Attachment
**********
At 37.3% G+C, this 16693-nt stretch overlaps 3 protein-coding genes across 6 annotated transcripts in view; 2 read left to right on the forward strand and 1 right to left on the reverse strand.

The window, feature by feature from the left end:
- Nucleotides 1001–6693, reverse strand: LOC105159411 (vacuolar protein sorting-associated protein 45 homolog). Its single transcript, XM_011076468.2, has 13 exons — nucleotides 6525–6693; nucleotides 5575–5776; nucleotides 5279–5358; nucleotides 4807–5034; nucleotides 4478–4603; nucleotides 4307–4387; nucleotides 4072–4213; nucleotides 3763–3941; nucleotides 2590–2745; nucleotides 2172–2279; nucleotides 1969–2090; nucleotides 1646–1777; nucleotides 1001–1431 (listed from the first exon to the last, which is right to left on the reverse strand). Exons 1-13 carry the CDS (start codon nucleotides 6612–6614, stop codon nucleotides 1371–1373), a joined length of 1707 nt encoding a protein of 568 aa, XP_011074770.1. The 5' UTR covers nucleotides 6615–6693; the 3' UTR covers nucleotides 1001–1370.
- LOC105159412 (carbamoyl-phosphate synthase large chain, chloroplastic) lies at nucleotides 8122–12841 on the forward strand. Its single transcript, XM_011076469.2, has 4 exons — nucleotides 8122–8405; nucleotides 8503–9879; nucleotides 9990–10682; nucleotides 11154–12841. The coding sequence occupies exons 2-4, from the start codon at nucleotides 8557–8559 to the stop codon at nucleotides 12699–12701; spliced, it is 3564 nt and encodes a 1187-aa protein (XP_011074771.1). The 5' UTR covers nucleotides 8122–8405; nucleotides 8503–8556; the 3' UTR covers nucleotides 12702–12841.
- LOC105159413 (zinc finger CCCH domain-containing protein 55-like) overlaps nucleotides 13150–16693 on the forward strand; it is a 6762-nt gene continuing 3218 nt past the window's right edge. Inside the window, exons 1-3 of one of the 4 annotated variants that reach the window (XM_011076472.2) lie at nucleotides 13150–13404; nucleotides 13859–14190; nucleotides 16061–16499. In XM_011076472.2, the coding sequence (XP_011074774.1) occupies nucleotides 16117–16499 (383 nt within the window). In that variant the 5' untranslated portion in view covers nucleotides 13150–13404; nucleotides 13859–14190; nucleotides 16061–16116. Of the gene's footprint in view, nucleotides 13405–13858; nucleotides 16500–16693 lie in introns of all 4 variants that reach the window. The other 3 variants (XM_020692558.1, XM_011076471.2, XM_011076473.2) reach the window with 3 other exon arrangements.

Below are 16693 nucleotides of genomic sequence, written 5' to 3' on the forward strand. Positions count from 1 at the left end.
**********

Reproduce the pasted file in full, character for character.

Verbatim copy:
At 37.3% G+C, this 16693-nt stretch overlaps 3 protein-coding genes across 6 annotated transcripts in view; 2 read left to right on the forward strand and 1 right to left on the reverse strand.

The window, feature by feature from the left end:
- Nucleotides 1001–6693, reverse strand: LOC105159411 (vacuolar protein sorting-associated protein 45 homolog). Its single transcript, XM_011076468.2, has 13 exons — nucleotides 6525–6693; nucleotides 5575–5776; nucleotides 5279–5358; nucleotides 4807–5034; nucleotides 4478–4603; nucleotides 4307–4387; nucleotides 4072–4213; nucleotides 3763–3941; nucleotides 2590–2745; nucleotides 2172–2279; nucleotides 1969–2090; nucleotides 1646–1777; nucleotides 1001–1431 (listed from the first exon to the last, which is right to left on the reverse strand). Exons 1-13 carry the CDS (start codon nucleotides 6612–6614, stop codon nucleotides 1371–1373), a joined length of 1707 nt encoding a protein of 568 aa, XP_011074770.1. The 5' UTR covers nucleotides 6615–6693; the 3' UTR covers nucleotides 1001–1370.
- LOC105159412 (carbamoyl-phosphate synthase large chain, chloroplastic) lies at nucleotides 8122–12841 on the forward strand. Its single transcript, XM_011076469.2, has 4 exons — nucleotides 8122–8405; nucleotides 8503–9879; nucleotides 9990–10682; nucleotides 11154–12841. The coding sequence occupies exons 2-4, from the start codon at nucleotides 8557–8559 to the stop codon at nucleotides 12699–12701; spliced, it is 3564 nt and encodes a 1187-aa protein (XP_011074771.1). The 5' UTR covers nucleotides 8122–8405; nucleotides 8503–8556; the 3' UTR covers nucleotides 12702–12841.
- LOC105159413 (zinc finger CCCH domain-containing protein 55-like) overlaps nucleotides 13150–16693 on the forward strand; it is a 6762-nt gene continuing 3218 nt past the window's right edge. Inside the window, exons 1-3 of one of the 4 annotated variants that reach the window (XM_011076472.2) lie at nucleotides 13150–13404; nucleotides 13859–14190; nucleotides 16061–16499. In XM_011076472.2, the coding sequence (XP_011074774.1) occupies nucleotides 16117–16499 (383 nt within the window). In that variant the 5' untranslated portion in view covers nucleotides 13150–13404; nucleotides 13859–14190; nucleotides 16061–16116. Of the gene's footprint in view, nucleotides 13405–13858; nucleotides 16500–16693 lie in introns of all 4 variants that reach the window. The other 3 variants (XM_020692558.1, XM_011076471.2, XM_011076473.2) reach the window with 3 other exon arrangements.

Below are 16693 nucleotides of genomic sequence, written 5' to 3' on the forward strand. Positions count from 1 at the left end.